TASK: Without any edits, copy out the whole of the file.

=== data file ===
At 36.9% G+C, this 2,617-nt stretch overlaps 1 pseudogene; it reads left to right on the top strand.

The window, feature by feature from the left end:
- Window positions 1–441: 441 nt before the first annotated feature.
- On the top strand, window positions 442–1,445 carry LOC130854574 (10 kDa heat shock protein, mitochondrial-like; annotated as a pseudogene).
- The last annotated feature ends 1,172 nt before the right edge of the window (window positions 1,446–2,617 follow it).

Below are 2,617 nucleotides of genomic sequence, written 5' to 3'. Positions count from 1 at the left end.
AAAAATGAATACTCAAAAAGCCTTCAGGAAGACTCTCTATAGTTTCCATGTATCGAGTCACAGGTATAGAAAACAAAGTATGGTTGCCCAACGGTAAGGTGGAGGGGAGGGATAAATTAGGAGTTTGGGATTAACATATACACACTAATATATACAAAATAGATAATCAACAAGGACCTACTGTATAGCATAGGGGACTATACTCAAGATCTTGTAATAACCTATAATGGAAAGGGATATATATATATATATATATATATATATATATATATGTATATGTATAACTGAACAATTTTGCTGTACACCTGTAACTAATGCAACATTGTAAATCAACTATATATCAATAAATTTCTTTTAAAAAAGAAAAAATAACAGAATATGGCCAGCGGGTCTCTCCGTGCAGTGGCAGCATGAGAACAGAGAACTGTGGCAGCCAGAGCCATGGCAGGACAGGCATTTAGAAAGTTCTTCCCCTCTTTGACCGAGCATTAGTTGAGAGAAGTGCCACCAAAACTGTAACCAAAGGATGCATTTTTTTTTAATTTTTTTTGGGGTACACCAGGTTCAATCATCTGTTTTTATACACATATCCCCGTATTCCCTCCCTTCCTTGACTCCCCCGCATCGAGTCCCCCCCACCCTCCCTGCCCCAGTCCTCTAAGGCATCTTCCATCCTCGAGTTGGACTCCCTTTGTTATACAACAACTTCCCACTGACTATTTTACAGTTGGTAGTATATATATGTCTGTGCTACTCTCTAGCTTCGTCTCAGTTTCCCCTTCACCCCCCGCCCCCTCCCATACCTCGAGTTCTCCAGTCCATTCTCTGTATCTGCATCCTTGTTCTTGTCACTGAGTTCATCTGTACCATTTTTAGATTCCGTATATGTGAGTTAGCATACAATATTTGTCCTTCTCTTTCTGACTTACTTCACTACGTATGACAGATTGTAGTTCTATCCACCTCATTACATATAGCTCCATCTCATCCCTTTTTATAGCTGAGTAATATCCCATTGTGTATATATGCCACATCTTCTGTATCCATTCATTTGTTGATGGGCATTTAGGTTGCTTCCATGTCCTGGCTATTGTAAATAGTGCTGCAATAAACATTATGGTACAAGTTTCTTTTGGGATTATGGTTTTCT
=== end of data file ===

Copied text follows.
At 36.9% G+C, this 2,617-nt stretch overlaps 1 pseudogene; it reads left to right on the top strand.

The window, feature by feature from the left end:
- Window positions 1–441: 441 nt before the first annotated feature.
- On the top strand, window positions 442–1,445 carry LOC130854574 (10 kDa heat shock protein, mitochondrial-like; annotated as a pseudogene).
- The last annotated feature ends 1,172 nt before the right edge of the window (window positions 1,446–2,617 follow it).

Below are 2,617 nucleotides of genomic sequence, written 5' to 3'. Positions count from 1 at the left end.
AAAAATGAATACTCAAAAAGCCTTCAGGAAGACTCTCTATAGTTTCCATGTATCGAGTCACAGGTATAGAAAACAAAGTATGGTTGCCCAACGGTAAGGTGGAGGGGAGGGATAAATTAGGAGTTTGGGATTAACATATACACACTAATATATACAAAATAGATAATCAACAAGGACCTACTGTATAGCATAGGGGACTATACTCAAGATCTTGTAATAACCTATAATGGAAAGGGATATATATATATATATATATATATATATATATATATGTATATGTATAACTGAACAATTTTGCTGTACACCTGTAACTAATGCAACATTGTAAATCAACTATATATCAATAAATTTCTTTTAAAAAAGAAAAAATAACAGAATATGGCCAGCGGGTCTCTCCGTGCAGTGGCAGCATGAGAACAGAGAACTGTGGCAGCCAGAGCCATGGCAGGACAGGCATTTAGAAAGTTCTTCCCCTCTTTGACCGAGCATTAGTTGAGAGAAGTGCCACCAAAACTGTAACCAAAGGATGCATTTTTTTTTAATTTTTTTTGGGGTACACCAGGTTCAATCATCTGTTTTTATACACATATCCCCGTATTCCCTCCCTTCCTTGACTCCCCCGCATCGAGTCCCCCCCACCCTCCCTGCCCCAGTCCTCTAAGGCATCTTCCATCCTCGAGTTGGACTCCCTTTGTTATACAACAACTTCCCACTGACTATTTTACAGTTGGTAGTATATATATGTCTGTGCTACTCTCTAGCTTCGTCTCAGTTTCCCCTTCACCCCCCGCCCCCTCCCATACCTCGAGTTCTCCAGTCCATTCTCTGTATCTGCATCCTTGTTCTTGTCACTGAGTTCATCTGTACCATTTTTAGATTCCGTATATGTGAGTTAGCATACAATATTTGTCCTTCTCTTTCTGACTTACTTCACTACGTATGACAGATTGTAGTTCTATCCACCTCATTACATATAGCTCCATCTCATCCCTTTTTATAGCTGAGTAATATCCCATTGTGTATATATGCCACATCTTCTGTATCCATTCATTTGTTGATGGGCATTTAGGTTGCTTCCATGTCCTGGCTATTGTAAATAGTGCTGCAATAAACATTATGGTACAAGTTTCTTTTGGGATTATGGTTTTCT